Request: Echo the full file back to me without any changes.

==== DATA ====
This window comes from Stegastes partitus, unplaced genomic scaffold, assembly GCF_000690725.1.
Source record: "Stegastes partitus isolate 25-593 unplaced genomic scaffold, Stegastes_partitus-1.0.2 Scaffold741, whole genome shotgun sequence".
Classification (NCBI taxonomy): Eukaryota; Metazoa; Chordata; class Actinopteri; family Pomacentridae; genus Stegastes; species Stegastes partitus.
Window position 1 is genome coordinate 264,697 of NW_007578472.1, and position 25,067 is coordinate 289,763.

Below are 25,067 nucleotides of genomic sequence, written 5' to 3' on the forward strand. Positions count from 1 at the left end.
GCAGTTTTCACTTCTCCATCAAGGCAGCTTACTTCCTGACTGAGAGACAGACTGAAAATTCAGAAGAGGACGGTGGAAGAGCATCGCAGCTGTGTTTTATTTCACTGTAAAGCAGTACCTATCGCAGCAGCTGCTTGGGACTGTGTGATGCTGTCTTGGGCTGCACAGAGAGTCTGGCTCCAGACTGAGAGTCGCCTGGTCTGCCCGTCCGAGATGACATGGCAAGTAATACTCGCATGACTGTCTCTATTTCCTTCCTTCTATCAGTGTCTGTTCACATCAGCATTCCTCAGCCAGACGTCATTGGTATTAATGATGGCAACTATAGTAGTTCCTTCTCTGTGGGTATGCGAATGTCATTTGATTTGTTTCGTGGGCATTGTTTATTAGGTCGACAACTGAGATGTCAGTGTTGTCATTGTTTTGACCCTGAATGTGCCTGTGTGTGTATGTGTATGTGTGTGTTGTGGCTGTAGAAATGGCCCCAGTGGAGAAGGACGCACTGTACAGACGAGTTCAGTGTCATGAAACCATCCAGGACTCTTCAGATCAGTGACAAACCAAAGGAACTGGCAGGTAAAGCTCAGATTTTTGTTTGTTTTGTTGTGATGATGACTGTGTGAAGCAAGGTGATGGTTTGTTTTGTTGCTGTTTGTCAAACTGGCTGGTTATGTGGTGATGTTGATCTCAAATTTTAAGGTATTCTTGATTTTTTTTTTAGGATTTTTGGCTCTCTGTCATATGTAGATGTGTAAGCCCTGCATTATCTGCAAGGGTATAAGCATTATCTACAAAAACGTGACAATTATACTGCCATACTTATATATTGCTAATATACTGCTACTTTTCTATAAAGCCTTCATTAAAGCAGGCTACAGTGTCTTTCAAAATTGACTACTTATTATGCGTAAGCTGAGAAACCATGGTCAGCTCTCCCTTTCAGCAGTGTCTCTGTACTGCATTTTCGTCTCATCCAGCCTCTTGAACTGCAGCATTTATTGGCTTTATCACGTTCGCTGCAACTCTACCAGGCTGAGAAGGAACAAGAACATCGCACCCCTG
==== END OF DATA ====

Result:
This window comes from Stegastes partitus, unplaced genomic scaffold, assembly GCF_000690725.1.
Source record: "Stegastes partitus isolate 25-593 unplaced genomic scaffold, Stegastes_partitus-1.0.2 Scaffold741, whole genome shotgun sequence".
Classification (NCBI taxonomy): Eukaryota; Metazoa; Chordata; class Actinopteri; family Pomacentridae; genus Stegastes; species Stegastes partitus.
Window position 1 is genome coordinate 264,697 of NW_007578472.1, and position 25,067 is coordinate 289,763.

Below are 25,067 nucleotides of genomic sequence, written 5' to 3' on the forward strand. Positions count from 1 at the left end.
GCAGTTTTCACTTCTCCATCAAGGCAGCTTACTTCCTGACTGAGAGACAGACTGAAAATTCAGAAGAGGACGGTGGAAGAGCATCGCAGCTGTGTTTTATTTCACTGTAAAGCAGTACCTATCGCAGCAGCTGCTTGGGACTGTGTGATGCTGTCTTGGGCTGCACAGAGAGTCTGGCTCCAGACTGAGAGTCGCCTGGTCTGCCCGTCCGAGATGACATGGCAAGTAATACTCGCATGACTGTCTCTATTTCCTTCCTTCTATCAGTGTCTGTTCACATCAGCATTCCTCAGCCAGACGTCATTGGTATTAATGATGGCAACTATAGTAGTTCCTTCTCTGTGGGTATGCGAATGTCATTTGATTTGTTTCGTGGGCATTGTTTATTAGGTCGACAACTGAGATGTCAGTGTTGTCATTGTTTTGACCCTGAATGTGCCTGTGTGTGTATGTGTATGTGTGTGTTGTGGCTGTAGAAATGGCCCCAGTGGAGAAGGACGCACTGTACAGACGAGTTCAGTGTCATGAAACCATCCAGGACTCTTCAGATCAGTGACAAACCAAAGGAACTGGCAGGTAAAGCTCAGATTTTTGTTTGTTTTGTTGTGATGATGACTGTGTGAAGCAAGGTGATGGTTTGTTTTGTTGCTGTTTGTCAAACTGGCTGGTTATGTGGTGATGTTGATCTCAAATTTTAAGGTATTCTTGATTTTTTTTTTAGGATTTTTGGCTCTCTGTCATATGTAGATGTGTAAGCCCTGCATTATCTGCAAGGGTATAAGCATTATCTACAAAAACGTGACAATTATACTGCCATACTTATATATTGCTAATATACTGCTACTTTTCTATAAAGCCTTCATTAAAGCAGGCTACAGTGTCTTTCAAAATTGACTACTTATTATGCGTAAGCTGAGAAACCATGGTCAGCTCTCCCTTTCAGCAGTGTCTCTGTACTGCATTTTCGTCTCATCCAGCCTCTTGAACTGCAGCATTTATTGGCTTTATCACGTTCGCTGCAACTCTACCAGGCTGAGAAGGAACAAGAACATCGCACCCCTG